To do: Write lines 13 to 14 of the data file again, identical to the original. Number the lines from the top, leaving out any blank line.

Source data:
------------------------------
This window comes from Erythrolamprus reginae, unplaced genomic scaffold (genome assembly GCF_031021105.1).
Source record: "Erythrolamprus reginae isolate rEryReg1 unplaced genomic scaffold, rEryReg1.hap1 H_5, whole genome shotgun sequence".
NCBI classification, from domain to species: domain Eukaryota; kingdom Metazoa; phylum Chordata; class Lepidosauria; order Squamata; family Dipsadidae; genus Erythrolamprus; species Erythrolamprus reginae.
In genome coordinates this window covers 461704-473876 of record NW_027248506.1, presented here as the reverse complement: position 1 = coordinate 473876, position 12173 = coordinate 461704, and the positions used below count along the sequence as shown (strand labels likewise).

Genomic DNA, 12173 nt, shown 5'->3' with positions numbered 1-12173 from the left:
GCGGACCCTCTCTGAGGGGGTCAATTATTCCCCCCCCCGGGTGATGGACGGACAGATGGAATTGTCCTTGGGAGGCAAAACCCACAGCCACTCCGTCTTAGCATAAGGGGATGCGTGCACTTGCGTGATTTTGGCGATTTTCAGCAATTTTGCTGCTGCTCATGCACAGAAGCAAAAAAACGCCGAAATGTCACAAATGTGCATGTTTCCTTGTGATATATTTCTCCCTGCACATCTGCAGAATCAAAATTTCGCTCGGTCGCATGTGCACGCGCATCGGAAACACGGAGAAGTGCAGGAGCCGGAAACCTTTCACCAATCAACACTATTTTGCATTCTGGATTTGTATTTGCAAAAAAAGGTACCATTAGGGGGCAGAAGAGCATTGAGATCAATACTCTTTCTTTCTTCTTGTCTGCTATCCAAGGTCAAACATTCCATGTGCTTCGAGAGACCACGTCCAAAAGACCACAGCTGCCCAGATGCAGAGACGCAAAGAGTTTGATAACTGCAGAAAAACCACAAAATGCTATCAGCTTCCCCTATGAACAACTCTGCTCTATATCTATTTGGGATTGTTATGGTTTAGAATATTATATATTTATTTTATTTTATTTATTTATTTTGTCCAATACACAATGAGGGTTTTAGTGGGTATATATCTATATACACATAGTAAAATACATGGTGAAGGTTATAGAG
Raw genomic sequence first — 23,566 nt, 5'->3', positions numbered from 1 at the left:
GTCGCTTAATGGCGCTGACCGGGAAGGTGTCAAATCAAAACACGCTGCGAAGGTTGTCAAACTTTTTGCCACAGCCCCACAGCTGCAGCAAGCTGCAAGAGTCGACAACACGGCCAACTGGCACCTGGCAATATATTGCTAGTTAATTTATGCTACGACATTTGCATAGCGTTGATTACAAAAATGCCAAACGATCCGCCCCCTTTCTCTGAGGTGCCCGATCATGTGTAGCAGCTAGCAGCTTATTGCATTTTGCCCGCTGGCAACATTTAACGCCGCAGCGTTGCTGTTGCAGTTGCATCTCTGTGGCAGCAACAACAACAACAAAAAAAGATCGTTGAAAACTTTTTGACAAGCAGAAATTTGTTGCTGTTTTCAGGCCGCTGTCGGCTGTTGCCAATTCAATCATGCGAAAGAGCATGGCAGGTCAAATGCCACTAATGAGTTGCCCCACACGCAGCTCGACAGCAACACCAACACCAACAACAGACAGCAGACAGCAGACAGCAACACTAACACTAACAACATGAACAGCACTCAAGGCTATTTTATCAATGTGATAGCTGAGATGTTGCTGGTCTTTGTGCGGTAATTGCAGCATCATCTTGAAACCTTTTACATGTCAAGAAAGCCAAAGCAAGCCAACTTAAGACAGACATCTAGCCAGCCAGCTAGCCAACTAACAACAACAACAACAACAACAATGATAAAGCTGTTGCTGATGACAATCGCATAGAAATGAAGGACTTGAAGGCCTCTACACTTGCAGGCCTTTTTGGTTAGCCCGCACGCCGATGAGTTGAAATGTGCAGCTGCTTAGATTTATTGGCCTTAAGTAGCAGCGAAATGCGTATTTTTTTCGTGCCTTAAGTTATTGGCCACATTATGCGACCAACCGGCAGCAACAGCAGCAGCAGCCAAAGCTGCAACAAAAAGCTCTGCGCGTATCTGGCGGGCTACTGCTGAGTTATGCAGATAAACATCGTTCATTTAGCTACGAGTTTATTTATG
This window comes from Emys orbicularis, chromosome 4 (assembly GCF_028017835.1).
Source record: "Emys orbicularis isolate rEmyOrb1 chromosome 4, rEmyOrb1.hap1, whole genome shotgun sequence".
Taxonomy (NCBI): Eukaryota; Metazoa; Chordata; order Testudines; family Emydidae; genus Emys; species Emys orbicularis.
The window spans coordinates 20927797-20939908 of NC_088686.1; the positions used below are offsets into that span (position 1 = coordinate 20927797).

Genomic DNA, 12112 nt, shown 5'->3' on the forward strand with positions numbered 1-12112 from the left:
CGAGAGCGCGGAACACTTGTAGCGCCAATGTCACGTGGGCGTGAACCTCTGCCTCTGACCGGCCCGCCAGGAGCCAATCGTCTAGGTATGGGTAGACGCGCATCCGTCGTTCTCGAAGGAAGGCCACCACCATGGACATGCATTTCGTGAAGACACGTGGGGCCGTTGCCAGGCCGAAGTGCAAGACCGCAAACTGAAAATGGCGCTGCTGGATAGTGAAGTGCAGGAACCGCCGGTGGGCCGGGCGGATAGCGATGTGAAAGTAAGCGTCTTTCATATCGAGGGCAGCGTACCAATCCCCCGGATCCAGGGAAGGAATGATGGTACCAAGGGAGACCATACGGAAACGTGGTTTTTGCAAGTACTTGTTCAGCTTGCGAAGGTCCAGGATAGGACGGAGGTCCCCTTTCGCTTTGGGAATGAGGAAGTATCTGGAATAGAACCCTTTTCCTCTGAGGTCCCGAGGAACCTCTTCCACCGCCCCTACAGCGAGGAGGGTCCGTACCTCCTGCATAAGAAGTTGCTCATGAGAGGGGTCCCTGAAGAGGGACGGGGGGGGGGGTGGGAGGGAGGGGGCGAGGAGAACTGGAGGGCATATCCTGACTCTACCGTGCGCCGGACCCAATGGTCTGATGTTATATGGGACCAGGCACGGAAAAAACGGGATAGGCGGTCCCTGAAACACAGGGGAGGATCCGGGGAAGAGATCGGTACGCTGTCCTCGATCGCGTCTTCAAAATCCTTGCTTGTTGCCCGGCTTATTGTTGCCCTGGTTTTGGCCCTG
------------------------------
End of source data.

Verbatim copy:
Genomic DNA, 12112 nt, shown 5'->3' on the forward strand with positions numbered 1-12112 from the left:
CGAGAGCGCGGAACACTTGTAGCGCCAATGTCACGTGGGCGTGAACCTCTGCCTCTGACCGGCCCGCCAGGAGCCAATCGTCTAGGTATGGGTAGACGCGCATCCGTCGTTCTCGAAGGAAGGCCACCACCATGGACATGCATTTCGTGAAGACACGTGGGGCCGTTGCCAGGCCGAAGTGCAAGACCGCAAACTGAAAATGGCGCTGCTGGATAGTGAAGTGCAGGAACCGCCGGTGGGCCGGGCGGATAGCGATGTGAAAGTAAGCGTCTTTCATATCGAGGGCAGCGTACCAATCCCCCGGATCCAGGGAAGGAATGATGGTACCAAGGGAGACCATACGGAAACGTGGTTTTTGCAAGTACTTGTTCAGCTTGCGAAGGTCCAGGATAGGACGGAGGTCCCCTTTCGCTTTGGGAATGAGGAAGTATCTGGAATAGAACCCTTTTCCTCTGAGGTCCCGAGGAACCTCTTCCACCGCCCCTACAGCGAGGAGGGTCCGTACCTCCTGCATAAGAAGTTGCTCATGAGAGGGGTCCCTGAAGAGGGACGGGGGGGGGGGTGGGAGGGAGGGGGCGAGGAGAACTGGAGGGCATATCCTGACTCTACCGTGCGCCGGACCCAATGGTCTGATGTTATATGGGACCAGGCACGGAAAAAACGGGATAGGCGGTCCCTGAAACACAGGGGAGGATCCGGGGAAGAGATCGGTACGCTGTCCTCGATCGCGTCTTCAAAATCCTTGCTTGTTGCCCGGCTTATTGTTGCCCTGGTTTTGGCCCTG